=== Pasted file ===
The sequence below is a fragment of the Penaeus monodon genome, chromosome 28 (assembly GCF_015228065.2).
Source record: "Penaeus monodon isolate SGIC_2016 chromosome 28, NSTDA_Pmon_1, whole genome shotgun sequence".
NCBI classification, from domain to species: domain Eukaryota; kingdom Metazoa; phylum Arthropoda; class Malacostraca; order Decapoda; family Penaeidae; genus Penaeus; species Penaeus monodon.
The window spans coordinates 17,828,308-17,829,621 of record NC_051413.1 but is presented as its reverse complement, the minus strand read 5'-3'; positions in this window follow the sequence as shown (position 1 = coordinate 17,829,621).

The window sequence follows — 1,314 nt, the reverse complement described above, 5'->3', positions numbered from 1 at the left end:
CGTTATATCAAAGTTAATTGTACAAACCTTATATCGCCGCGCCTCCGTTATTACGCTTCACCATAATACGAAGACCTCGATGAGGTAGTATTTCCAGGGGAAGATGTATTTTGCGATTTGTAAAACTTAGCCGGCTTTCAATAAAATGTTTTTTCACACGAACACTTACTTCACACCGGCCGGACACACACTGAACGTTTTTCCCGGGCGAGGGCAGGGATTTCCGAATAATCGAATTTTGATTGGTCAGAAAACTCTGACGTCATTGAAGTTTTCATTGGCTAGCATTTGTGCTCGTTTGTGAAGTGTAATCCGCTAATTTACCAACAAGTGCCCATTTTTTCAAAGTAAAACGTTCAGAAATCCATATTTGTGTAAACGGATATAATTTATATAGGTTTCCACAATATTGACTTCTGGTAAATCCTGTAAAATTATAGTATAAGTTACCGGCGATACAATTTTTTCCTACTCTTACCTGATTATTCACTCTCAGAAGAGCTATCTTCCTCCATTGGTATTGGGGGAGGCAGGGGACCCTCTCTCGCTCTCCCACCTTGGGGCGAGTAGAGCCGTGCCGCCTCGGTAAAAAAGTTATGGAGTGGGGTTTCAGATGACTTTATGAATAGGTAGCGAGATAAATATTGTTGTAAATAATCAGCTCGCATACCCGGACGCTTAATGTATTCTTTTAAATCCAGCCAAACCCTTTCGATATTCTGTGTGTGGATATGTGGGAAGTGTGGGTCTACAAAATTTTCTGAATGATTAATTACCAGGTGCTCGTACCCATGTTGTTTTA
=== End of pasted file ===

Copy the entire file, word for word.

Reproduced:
The sequence below is a fragment of the Penaeus monodon genome, chromosome 28 (assembly GCF_015228065.2).
Source record: "Penaeus monodon isolate SGIC_2016 chromosome 28, NSTDA_Pmon_1, whole genome shotgun sequence".
NCBI classification, from domain to species: domain Eukaryota; kingdom Metazoa; phylum Arthropoda; class Malacostraca; order Decapoda; family Penaeidae; genus Penaeus; species Penaeus monodon.
The window spans coordinates 17,828,308-17,829,621 of record NC_051413.1 but is presented as its reverse complement, the minus strand read 5'-3'; positions in this window follow the sequence as shown (position 1 = coordinate 17,829,621).

The window sequence follows — 1,314 nt, the reverse complement described above, 5'->3', positions numbered from 1 at the left end:
CGTTATATCAAAGTTAATTGTACAAACCTTATATCGCCGCGCCTCCGTTATTACGCTTCACCATAATACGAAGACCTCGATGAGGTAGTATTTCCAGGGGAAGATGTATTTTGCGATTTGTAAAACTTAGCCGGCTTTCAATAAAATGTTTTTTCACACGAACACTTACTTCACACCGGCCGGACACACACTGAACGTTTTTCCCGGGCGAGGGCAGGGATTTCCGAATAATCGAATTTTGATTGGTCAGAAAACTCTGACGTCATTGAAGTTTTCATTGGCTAGCATTTGTGCTCGTTTGTGAAGTGTAATCCGCTAATTTACCAACAAGTGCCCATTTTTTCAAAGTAAAACGTTCAGAAATCCATATTTGTGTAAACGGATATAATTTATATAGGTTTCCACAATATTGACTTCTGGTAAATCCTGTAAAATTATAGTATAAGTTACCGGCGATACAATTTTTTCCTACTCTTACCTGATTATTCACTCTCAGAAGAGCTATCTTCCTCCATTGGTATTGGGGGAGGCAGGGGACCCTCTCTCGCTCTCCCACCTTGGGGCGAGTAGAGCCGTGCCGCCTCGGTAAAAAAGTTATGGAGTGGGGTTTCAGATGACTTTATGAATAGGTAGCGAGATAAATATTGTTGTAAATAATCAGCTCGCATACCCGGACGCTTAATGTATTCTTTTAAATCCAGCCAAACCCTTTCGATATTCTGTGTGTGGATATGTGGGAAGTGTGGGTCTACAAAATTTTCTGAATGATTAATTACCAGGTGCTCGTACCCATGTTGTTTTA